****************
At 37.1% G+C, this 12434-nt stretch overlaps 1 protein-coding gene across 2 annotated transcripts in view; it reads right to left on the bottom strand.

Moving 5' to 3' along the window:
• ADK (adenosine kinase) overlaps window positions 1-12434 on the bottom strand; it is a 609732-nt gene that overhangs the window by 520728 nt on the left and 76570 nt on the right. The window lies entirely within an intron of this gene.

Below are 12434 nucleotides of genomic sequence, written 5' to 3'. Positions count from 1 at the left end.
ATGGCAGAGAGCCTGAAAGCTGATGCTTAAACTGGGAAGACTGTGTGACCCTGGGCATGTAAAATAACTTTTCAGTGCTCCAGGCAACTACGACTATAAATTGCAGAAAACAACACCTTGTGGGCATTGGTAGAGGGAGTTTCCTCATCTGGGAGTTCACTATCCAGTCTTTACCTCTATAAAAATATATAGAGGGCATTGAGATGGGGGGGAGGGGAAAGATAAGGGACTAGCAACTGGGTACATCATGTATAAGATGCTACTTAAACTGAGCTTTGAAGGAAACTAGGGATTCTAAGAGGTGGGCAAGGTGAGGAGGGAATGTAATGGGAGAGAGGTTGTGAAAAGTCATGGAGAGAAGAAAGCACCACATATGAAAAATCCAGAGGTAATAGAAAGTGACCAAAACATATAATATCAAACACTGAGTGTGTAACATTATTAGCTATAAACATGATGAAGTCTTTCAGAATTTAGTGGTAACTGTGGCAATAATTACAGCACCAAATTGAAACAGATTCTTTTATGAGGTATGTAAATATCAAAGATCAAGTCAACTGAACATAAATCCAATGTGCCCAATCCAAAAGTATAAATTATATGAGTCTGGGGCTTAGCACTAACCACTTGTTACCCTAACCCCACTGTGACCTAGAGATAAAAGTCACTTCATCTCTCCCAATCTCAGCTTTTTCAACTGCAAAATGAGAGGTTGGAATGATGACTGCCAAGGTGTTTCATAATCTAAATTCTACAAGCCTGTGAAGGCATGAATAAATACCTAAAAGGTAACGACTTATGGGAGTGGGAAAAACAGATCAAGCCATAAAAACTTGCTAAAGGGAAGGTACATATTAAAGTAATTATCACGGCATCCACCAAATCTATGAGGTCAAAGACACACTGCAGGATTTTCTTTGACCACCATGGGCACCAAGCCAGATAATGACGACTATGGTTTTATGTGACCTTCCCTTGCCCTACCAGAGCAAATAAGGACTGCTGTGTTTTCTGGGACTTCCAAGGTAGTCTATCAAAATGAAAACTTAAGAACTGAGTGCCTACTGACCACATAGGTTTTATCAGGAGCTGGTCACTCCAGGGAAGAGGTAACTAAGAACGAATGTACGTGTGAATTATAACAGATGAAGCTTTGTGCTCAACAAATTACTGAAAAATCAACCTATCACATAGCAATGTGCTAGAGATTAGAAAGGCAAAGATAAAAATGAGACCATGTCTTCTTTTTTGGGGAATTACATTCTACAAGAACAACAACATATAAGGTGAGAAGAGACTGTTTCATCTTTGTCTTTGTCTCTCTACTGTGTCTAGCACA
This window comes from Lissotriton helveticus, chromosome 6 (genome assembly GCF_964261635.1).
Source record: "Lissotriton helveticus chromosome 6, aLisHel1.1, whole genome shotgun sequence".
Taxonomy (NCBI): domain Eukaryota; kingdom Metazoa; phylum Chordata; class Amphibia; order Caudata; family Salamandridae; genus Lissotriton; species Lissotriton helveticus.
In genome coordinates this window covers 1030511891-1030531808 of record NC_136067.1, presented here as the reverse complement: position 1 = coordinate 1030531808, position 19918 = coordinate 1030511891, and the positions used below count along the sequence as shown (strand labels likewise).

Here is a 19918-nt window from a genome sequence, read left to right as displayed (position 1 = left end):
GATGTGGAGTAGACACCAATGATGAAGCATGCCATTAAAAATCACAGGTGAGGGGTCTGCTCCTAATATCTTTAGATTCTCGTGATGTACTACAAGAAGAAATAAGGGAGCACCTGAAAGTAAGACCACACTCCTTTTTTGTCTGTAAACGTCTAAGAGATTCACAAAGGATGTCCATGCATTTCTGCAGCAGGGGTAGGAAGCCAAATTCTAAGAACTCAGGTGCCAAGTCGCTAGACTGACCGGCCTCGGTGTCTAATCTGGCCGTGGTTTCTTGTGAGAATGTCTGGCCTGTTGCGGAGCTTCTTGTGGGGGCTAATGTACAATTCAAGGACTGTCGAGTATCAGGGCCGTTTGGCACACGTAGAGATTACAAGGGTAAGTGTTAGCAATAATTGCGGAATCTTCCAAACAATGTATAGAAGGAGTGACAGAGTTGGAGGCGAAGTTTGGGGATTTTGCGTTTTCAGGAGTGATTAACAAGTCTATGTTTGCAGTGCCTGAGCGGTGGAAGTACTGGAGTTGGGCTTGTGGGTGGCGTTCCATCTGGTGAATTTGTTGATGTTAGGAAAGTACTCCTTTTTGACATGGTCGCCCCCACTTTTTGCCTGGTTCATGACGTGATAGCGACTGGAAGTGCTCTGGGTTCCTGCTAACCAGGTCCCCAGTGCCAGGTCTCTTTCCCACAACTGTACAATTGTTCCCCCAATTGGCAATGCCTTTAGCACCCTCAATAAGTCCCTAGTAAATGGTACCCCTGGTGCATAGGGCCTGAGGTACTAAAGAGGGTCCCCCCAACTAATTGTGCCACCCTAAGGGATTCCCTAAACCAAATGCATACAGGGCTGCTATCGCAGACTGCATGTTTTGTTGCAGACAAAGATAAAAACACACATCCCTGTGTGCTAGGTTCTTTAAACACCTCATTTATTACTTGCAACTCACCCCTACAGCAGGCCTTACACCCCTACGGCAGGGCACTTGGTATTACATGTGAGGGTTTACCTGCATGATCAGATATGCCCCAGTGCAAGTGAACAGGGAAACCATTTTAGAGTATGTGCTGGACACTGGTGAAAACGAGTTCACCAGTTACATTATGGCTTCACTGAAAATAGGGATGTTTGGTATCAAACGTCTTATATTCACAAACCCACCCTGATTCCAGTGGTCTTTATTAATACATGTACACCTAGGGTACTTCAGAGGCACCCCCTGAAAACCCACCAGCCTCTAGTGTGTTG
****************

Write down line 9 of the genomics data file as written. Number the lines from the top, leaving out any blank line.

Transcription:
In genome coordinates this window covers 1030511891-1030531808 of record NC_136067.1, presented here as the reverse complement: position 1 = coordinate 1030531808, position 19918 = coordinate 1030511891, and the positions used below count along the sequence as shown (strand labels likewise).